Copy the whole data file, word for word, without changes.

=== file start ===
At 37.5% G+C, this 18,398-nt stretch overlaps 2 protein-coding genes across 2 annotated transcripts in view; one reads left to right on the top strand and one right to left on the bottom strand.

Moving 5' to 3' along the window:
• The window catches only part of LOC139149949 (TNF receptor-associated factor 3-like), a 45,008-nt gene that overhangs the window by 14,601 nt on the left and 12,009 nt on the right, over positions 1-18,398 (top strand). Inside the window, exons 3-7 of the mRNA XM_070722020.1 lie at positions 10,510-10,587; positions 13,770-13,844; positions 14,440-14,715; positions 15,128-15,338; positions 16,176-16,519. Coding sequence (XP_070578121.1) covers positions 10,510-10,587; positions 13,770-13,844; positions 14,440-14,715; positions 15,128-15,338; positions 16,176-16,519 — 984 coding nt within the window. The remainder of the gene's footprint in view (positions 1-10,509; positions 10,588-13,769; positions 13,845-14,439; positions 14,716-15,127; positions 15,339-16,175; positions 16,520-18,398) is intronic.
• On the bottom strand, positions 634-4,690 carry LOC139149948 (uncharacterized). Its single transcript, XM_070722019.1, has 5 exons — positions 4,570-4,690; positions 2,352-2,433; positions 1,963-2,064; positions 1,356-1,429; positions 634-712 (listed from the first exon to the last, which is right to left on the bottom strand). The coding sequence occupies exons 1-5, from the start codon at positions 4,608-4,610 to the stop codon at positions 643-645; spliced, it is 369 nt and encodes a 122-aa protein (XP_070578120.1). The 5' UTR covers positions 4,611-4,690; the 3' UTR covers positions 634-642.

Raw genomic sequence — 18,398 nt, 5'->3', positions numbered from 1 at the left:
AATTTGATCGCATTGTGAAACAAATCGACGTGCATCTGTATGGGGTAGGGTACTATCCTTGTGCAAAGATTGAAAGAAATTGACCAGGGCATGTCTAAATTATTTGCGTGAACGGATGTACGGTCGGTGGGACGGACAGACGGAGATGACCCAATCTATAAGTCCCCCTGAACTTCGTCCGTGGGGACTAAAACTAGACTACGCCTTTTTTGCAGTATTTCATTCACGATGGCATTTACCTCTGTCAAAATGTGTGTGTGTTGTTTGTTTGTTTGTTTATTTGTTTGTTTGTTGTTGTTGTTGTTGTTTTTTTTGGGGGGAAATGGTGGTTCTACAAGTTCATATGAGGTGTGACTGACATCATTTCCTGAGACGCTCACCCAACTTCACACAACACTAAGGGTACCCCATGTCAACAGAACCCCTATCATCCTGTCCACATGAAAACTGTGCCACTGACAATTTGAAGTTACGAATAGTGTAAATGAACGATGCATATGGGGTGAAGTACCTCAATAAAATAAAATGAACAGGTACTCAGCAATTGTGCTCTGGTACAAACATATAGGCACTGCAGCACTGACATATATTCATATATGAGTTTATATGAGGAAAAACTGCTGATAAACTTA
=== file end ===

At 37.5% G+C, this 18,398-nt stretch overlaps 2 protein-coding genes across 2 annotated transcripts in view; one reads left to right on the top strand and one right to left on the bottom strand.

Moving 5' to 3' along the window:
• The window catches only part of LOC139149949 (TNF receptor-associated factor 3-like), a 45,008-nt gene that overhangs the window by 14,601 nt on the left and 12,009 nt on the right, over positions 1-18,398 (top strand). Inside the window, exons 3-7 of the mRNA XM_070722020.1 lie at positions 10,510-10,587; positions 13,770-13,844; positions 14,440-14,715; positions 15,128-15,338; positions 16,176-16,519. Coding sequence (XP_070578121.1) covers positions 10,510-10,587; positions 13,770-13,844; positions 14,440-14,715; positions 15,128-15,338; positions 16,176-16,519 — 984 coding nt within the window. The remainder of the gene's footprint in view (positions 1-10,509; positions 10,588-13,769; positions 13,845-14,439; positions 14,716-15,127; positions 15,339-16,175; positions 16,520-18,398) is intronic.
• On the bottom strand, positions 634-4,690 carry LOC139149948 (uncharacterized). Its single transcript, XM_070722019.1, has 5 exons — positions 4,570-4,690; positions 2,352-2,433; positions 1,963-2,064; positions 1,356-1,429; positions 634-712 (listed from the first exon to the last, which is right to left on the bottom strand). The coding sequence occupies exons 1-5, from the start codon at positions 4,608-4,610 to the stop codon at positions 643-645; spliced, it is 369 nt and encodes a 122-aa protein (XP_070578120.1). The 5' UTR covers positions 4,611-4,690; the 3' UTR covers positions 634-642.

Raw genomic sequence — 18,398 nt, 5'->3', positions numbered from 1 at the left:
AATTTGATCGCATTGTGAAACAAATCGACGTGCATCTGTATGGGGTAGGGTACTATCCTTGTGCAAAGATTGAAAGAAATTGACCAGGGCATGTCTAAATTATTTGCGTGAACGGATGTACGGTCGGTGGGACGGACAGACGGAGATGACCCAATCTATAAGTCCCCCTGAACTTCGTCCGTGGGGACTAAAACTAGACTACGCCTTTTTTGCAGTATTTCATTCACGATGGCATTTACCTCTGTCAAAATGTGTGTGTGTTGTTTGTTTGTTTGTTTATTTGTTTGTTTGTTGTTGTTGTTGTTGTTTTTTTTGGGGGGAAATGGTGGTTCTACAAGTTCATATGAGGTGTGACTGACATCATTTCCTGAGACGCTCACCCAACTTCACACAACACTAAGGGTACCCCATGTCAACAGAACCCCTATCATCCTGTCCACATGAAAACTGTGCCACTGACAATTTGAAGTTACGAATAGTGTAAATGAACGATGCATATGGGGTGAAGTACCTCAATAAAATAAAATGAACAGGTACTCAGCAATTGTGCTCTGGTACAAACATATAGGCACTGCAGCACTGACATATATTCATATATGAGTTTATATGAGGAAAAACTGCTGATAAACTTA